By the way, and not unrelated, I’m still looking for comments on my last post to see what your stereotypes of Germans/Brits are. Outrageous suggestions totally acceptable…



With an upcoming international football tournament, it’s time to get those prejudices and stereotypes out of the closet. So, if you’re not German and reading this, what do you think Germany is like? If you’re German, or at least non-British, what are your British stereotypes?

The plan is to collate, add a few of my own and then see how well Freiburg life matches up to the German stereotype. As for the British stereotypes, it’s mainly because I’m curious and perhaps if you’ve got some experience of being a foreigner in the UK you can add your own comments.

So, ready, steady… form and orderly queue!

Apologies for a bit of a break, life’s been pretty busy lately, but I haven’t forgotten the blog, here goes…!

So, lots of my friends seem to have a lean to the left and some might even be termed outright hippies. That means that if you’re reading this there’s a good chance that you’re interested in what impact the food you eat has on the world at large.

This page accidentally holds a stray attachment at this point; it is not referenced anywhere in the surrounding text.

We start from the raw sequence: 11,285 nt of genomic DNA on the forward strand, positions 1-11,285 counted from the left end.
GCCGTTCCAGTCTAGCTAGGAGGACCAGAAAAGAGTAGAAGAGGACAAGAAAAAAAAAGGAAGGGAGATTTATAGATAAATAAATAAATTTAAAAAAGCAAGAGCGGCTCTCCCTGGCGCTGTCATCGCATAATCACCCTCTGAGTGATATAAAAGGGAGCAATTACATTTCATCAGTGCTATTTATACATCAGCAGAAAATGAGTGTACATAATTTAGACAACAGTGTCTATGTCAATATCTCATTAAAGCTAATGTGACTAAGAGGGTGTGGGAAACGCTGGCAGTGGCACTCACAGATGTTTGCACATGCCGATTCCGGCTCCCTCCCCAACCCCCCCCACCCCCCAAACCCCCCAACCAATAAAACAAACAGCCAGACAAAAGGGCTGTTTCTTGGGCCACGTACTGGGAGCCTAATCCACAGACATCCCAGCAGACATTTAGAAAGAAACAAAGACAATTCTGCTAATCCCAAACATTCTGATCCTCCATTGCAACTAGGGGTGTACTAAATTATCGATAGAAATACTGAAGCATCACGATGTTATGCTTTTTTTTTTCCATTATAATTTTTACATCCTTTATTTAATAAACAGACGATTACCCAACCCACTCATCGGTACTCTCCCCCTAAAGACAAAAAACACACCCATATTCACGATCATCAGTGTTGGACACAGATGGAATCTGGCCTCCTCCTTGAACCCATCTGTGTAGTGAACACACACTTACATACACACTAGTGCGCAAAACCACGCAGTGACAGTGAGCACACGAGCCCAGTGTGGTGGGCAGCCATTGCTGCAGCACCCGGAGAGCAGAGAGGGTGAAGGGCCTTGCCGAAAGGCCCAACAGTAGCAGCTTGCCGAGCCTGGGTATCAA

It seems that this kind of concern has swept both Britain and Germany in the past few years, but with surprisingly different  results. There’s a bio obsession (pronounced to rhyme with B.O., which causes me no end of private mirth). Every respectable fruit and veg vendor will devote a large amount of space to organically produced stuff along with a whole host of other products. However, something is missing. So far I’ve only discovered four fair trade products: one brand of orange juice, some chocolate biscuits, brown sugar and roses from one shop.

Back in the UK the emphasis seems to be much more on fair trade, although you can buy most of your fruit and veg organic if you want to, especially through a veg box scheme.